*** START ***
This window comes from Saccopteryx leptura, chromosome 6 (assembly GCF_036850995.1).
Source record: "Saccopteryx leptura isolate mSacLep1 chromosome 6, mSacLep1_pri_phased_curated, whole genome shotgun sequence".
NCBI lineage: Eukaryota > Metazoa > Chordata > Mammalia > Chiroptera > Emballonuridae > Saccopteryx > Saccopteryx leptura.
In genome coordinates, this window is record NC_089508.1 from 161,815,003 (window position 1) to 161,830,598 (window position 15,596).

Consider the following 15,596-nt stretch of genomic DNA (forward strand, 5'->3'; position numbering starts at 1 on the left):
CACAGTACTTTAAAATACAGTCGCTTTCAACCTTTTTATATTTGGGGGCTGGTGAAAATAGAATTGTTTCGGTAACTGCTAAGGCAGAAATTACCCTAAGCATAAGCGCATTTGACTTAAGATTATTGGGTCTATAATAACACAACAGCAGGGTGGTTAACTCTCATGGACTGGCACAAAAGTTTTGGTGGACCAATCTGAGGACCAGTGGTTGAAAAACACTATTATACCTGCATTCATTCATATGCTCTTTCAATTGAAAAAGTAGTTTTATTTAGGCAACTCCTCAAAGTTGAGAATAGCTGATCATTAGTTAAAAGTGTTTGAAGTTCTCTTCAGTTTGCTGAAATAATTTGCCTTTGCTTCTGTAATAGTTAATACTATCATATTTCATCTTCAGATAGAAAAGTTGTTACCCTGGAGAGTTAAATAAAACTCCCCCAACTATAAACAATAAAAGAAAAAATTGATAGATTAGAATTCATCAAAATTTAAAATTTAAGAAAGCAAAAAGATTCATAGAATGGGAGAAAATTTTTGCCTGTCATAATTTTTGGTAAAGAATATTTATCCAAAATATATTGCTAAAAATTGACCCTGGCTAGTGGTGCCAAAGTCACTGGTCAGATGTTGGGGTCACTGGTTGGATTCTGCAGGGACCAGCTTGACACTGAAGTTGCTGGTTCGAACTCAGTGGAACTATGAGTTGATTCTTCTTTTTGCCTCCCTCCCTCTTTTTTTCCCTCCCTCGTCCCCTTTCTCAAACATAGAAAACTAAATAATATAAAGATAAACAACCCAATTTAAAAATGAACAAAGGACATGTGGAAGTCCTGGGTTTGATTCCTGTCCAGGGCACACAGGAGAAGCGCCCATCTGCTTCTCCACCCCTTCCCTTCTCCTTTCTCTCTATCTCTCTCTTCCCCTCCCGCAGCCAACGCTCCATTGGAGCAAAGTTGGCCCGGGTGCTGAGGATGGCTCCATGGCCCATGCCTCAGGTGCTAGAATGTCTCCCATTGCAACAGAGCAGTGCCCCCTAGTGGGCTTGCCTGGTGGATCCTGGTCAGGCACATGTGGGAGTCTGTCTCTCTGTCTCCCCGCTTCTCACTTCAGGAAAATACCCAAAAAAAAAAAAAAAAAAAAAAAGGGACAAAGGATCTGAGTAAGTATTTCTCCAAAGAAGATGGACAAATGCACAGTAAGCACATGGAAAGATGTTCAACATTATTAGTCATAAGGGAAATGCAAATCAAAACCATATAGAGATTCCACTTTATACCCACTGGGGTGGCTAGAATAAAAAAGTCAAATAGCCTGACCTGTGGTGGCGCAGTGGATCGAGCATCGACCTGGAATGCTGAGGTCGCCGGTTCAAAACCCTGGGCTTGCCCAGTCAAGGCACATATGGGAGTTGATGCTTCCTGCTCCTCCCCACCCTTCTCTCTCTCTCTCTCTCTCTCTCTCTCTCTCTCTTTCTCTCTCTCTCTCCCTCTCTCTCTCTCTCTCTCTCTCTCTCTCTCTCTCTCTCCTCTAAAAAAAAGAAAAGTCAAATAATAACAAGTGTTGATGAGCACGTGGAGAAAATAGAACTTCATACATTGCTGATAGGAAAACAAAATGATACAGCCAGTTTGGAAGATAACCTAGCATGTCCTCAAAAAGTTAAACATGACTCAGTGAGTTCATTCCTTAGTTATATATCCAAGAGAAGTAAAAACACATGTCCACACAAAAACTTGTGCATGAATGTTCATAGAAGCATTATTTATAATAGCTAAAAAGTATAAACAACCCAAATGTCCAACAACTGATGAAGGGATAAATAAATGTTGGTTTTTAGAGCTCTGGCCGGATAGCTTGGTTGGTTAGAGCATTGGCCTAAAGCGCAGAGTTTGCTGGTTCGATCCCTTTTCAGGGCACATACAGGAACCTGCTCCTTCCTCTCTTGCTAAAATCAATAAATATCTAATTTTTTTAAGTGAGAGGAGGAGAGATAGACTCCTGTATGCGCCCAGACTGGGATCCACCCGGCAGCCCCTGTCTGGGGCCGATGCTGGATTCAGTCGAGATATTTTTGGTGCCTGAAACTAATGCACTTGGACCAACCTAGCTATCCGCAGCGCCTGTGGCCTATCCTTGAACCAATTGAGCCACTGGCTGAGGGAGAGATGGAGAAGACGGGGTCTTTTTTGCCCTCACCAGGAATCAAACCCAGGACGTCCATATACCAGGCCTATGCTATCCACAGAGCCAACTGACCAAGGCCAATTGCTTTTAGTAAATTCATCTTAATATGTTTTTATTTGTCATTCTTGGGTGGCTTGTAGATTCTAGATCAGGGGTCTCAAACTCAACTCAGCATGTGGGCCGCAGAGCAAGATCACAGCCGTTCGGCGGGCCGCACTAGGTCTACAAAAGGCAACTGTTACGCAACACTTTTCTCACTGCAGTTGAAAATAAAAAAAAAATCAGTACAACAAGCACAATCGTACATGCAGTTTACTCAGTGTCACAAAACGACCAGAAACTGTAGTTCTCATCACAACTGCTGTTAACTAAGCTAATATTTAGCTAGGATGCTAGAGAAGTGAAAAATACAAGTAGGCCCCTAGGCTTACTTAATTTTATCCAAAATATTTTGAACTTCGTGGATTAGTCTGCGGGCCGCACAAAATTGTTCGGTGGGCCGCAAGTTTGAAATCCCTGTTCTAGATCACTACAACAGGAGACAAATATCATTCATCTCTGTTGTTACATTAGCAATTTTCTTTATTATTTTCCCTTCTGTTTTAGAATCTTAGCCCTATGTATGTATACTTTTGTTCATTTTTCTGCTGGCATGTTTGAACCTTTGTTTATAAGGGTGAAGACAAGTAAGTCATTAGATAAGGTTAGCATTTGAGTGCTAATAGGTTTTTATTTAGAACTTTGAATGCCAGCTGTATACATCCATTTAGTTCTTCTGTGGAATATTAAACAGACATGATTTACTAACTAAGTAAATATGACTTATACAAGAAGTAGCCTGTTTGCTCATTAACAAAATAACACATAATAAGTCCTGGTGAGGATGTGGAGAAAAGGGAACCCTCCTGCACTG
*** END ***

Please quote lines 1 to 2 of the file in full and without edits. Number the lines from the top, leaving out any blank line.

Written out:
This window comes from Saccopteryx leptura, chromosome 6 (assembly GCF_036850995.1).
Source record: "Saccopteryx leptura isolate mSacLep1 chromosome 6, mSacLep1_pri_phased_curated, whole genome shotgun sequence".